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Open Access Research article

Disease-specific survival for limited-stage small-cell lung cancer affected by statistical method of assessment

Patricia Tai1*, Judith-Anne W Chapman2, Edward Yu3, Dennie Jones4, Changhong Yu2, Fei Yuan2 and Lee Sang-Joon5

Author Affiliations

1 University of Saskatchewan, Faculty of Medicine, Saskatoon; Department of Radiation Oncology, Regina, Saskatchewan, Canada

2 National Cancer Institute of Canada Clinical Trials Group, Queen's University, Kingston, Canada

3 Division of Radiation Oncology, Department of Oncology, University of Western Ontario, London, Ontario, Canada

4 University of New Mexico, Division of Hematology/Oncology, Cancer Research and Treatment Center, Albuquerque, New Mexico, USA

5 University of New Mexico, Department of Internal Medicine, Division of Epidemiology and Biostatistics, Albuquerque, New Mexico, USA

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BMC Cancer 2007, 7:31  doi:10.1186/1471-2407-7-31

Published: 20 February 2007

Abstract

Background

In general, prognosis and impact of prognostic/predictive factors are assessed with Kaplan-Meier plots and/or the Cox proportional hazard model. There might be substantive differences from the results using these models for the same patients, if different statistical methods were used, for example, Boag log-normal (cure-rate model), or log-normal survival analysis.

Methods

Cohort of 244 limited-stage small-cell lung cancer patients, were accrued between 1981 and 1998, and followed to the end of 2005. The endpoint was death with or from lung cancer, for disease-specific survival (DSS). DSS at 1-, 3- and 5-years, with 95% confidence limits, are reported for all patients using the Boag, Kaplan-Meier, Cox, and log-normal survival analysis methods. Factors with significant effects on DSS were identified with step-wise forward multivariate Cox and log-normal survival analyses. Then, DSS was ascertained for patients with specific characteristics defined by these factors.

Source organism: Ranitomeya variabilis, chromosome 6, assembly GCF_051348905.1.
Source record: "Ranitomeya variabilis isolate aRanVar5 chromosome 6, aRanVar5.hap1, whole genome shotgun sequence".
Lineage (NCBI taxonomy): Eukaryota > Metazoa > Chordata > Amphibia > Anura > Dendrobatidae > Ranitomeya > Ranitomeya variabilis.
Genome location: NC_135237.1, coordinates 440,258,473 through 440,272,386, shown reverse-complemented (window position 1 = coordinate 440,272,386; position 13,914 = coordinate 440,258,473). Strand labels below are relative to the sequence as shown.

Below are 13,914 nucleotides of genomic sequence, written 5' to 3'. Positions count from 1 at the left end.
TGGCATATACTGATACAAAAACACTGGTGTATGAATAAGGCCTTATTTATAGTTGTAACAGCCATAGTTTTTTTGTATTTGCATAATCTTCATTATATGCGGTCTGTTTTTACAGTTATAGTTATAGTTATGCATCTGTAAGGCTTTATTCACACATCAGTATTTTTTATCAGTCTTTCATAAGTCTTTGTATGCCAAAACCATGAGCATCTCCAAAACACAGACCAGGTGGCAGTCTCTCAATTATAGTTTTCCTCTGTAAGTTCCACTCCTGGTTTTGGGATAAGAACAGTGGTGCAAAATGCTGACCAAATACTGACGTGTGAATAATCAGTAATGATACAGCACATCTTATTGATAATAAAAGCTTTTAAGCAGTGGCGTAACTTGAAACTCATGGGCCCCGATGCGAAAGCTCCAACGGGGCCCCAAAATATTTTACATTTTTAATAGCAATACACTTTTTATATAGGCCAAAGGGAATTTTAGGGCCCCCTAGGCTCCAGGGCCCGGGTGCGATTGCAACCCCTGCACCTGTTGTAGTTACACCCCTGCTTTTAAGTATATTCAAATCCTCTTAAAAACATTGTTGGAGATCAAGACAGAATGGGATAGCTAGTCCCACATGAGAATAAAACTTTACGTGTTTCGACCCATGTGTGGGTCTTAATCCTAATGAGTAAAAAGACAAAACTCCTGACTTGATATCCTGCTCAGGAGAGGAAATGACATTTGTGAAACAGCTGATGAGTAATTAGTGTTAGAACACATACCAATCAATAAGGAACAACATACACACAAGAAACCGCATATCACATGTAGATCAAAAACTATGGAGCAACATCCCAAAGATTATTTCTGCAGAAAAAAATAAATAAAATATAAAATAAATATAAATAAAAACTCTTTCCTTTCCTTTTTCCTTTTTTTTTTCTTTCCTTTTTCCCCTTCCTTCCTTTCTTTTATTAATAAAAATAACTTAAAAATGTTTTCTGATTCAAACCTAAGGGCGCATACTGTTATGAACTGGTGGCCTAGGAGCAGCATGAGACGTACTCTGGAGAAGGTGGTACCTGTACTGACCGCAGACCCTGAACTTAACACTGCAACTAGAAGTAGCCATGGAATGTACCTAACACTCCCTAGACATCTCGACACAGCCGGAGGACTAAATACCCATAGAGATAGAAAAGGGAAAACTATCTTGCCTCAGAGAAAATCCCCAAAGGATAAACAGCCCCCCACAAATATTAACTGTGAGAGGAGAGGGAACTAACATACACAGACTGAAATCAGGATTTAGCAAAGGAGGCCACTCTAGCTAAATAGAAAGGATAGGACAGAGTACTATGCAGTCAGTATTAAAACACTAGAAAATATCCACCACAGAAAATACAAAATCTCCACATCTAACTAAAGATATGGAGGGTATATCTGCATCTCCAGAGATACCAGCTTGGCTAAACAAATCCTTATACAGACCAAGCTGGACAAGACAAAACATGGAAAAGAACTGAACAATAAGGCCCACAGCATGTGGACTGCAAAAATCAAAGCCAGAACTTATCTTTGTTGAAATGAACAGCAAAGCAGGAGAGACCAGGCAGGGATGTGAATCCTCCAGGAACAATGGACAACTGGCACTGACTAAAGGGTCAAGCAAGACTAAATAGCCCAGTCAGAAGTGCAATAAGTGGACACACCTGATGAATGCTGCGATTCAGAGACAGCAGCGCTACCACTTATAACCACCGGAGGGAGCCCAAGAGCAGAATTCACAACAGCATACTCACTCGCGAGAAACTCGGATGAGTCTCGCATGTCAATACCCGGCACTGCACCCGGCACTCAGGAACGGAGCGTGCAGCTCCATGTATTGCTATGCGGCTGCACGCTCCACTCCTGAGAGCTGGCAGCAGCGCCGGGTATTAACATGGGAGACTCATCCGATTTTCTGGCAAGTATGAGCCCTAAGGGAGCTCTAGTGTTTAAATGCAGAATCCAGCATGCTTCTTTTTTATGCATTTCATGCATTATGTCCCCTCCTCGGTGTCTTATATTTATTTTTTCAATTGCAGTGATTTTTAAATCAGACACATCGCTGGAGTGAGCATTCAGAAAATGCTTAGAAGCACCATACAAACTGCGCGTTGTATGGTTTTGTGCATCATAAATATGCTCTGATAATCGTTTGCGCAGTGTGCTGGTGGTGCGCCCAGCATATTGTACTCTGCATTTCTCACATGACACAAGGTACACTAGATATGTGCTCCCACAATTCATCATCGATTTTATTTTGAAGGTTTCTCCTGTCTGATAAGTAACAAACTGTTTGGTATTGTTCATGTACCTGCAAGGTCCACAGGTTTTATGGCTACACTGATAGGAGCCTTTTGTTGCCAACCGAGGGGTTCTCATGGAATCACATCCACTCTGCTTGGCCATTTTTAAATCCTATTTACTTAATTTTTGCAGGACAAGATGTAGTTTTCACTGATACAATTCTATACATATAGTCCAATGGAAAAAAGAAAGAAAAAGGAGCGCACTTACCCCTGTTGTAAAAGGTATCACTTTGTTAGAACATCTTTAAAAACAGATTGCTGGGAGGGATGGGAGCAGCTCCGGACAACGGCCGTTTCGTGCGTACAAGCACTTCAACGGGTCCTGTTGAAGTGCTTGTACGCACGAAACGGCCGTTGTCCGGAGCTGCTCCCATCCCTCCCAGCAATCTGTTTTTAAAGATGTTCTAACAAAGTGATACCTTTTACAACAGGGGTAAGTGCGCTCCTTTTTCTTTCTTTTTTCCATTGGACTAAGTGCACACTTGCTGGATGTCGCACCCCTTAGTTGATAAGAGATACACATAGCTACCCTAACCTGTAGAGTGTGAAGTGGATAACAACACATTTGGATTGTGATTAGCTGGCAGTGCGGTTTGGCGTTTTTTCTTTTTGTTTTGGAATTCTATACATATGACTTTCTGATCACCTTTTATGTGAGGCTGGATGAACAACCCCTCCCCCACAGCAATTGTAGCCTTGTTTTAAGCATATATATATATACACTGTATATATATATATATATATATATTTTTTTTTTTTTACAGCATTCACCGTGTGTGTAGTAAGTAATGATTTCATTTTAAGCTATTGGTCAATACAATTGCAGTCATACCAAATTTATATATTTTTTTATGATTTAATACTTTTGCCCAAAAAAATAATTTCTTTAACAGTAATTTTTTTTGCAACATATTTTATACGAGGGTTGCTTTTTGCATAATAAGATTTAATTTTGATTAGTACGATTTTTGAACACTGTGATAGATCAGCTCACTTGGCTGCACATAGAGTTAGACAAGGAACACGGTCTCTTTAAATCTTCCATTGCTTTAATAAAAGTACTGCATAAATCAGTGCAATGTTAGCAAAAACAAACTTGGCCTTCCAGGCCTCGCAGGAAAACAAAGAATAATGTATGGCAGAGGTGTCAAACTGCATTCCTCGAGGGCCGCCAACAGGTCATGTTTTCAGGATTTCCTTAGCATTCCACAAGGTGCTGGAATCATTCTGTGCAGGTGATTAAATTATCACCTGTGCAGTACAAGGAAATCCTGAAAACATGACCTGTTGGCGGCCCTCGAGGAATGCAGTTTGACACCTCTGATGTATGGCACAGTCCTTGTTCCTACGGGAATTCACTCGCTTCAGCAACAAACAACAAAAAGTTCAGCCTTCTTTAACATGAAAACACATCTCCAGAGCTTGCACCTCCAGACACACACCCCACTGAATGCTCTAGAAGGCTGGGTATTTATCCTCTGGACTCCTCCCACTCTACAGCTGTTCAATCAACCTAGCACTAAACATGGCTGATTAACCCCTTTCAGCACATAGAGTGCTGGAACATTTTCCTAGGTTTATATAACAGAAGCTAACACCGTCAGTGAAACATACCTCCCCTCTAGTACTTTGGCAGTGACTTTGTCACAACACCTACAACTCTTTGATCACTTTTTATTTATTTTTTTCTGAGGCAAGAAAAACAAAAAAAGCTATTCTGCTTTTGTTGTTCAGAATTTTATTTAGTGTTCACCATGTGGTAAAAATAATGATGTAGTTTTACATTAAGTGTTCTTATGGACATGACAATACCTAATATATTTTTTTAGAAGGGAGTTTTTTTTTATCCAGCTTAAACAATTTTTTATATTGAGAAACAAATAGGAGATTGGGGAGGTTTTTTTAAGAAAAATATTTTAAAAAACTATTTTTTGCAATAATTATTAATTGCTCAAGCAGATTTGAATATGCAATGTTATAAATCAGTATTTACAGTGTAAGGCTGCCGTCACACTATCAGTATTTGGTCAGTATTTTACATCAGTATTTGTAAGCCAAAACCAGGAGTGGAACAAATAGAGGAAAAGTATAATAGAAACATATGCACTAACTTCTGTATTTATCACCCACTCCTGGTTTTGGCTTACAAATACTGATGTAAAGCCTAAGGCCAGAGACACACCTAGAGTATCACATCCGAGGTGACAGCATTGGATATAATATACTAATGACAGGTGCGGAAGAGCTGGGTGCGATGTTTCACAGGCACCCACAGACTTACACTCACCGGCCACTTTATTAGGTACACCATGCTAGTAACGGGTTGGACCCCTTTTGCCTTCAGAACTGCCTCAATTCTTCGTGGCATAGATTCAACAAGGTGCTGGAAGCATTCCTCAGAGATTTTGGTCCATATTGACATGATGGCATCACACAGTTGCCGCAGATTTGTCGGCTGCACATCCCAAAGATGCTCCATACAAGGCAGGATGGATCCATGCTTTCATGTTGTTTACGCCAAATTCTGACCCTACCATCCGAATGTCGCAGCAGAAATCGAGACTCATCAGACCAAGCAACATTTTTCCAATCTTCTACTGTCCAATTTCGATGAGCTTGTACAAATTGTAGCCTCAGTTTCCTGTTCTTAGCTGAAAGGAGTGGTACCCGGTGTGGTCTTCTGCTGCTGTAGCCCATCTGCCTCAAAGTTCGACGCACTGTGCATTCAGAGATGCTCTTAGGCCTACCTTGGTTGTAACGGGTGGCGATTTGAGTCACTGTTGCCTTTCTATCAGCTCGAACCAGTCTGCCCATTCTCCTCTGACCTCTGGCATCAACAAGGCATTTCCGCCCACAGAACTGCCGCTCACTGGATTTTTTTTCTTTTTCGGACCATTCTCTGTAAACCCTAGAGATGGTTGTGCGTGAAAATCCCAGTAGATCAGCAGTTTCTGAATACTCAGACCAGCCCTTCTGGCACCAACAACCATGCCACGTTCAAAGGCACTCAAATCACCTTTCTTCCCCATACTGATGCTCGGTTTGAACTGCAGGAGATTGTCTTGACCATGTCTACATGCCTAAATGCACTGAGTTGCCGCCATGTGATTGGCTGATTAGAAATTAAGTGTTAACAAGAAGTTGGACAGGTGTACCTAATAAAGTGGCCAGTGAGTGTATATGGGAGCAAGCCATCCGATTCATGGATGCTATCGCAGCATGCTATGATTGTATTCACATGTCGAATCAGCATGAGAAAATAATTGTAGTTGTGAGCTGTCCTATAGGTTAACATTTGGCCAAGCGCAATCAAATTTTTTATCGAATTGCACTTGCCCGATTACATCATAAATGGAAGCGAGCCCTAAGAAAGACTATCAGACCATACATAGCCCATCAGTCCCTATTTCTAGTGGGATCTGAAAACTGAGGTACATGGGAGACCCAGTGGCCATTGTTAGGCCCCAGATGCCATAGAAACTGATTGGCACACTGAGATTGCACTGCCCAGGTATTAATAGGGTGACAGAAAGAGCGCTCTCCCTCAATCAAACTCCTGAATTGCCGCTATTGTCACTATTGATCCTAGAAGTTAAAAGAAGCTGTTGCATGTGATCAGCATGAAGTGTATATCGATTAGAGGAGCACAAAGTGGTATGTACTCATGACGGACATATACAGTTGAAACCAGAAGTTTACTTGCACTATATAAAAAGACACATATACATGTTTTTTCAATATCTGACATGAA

Results

The median follow-up of those alive was 9.5 years. The lack of events after 1966 days precluded comparison after 5 years. DSS assessed by the four methods in the full cohort differed by 0–2% at 1 year, 0–12% at 3 years, and 0–1% at 5 years. Log-normal survival analysis indicated DSS of 38% at 3 years, 10–12% higher than with other methods; univariate 95% confidence limits were non-overlapping. Surgical resection, hemoglobin level, lymph node involvement, and superior vena cava (SVC) obstruction significantly impacted DSS. DSS assessed by the Cox and log-normal survival analysis methods for four clinical risk groups differed by 1–6% at 1 year, 15–26% at 3 years, and 0–12% at 5 years; multivariate 95% confidence limits were overlapping in all instances.

Conclusion

Surgical resection, hemoglobin level, lymph node involvement, and superior vena cava (SVC) obstruction all significantly impacted DSS. Apparent DSS for patients was influenced by the statistical methods of assessment. This would be clinically relevant in the development or improvement of clinical management strategies.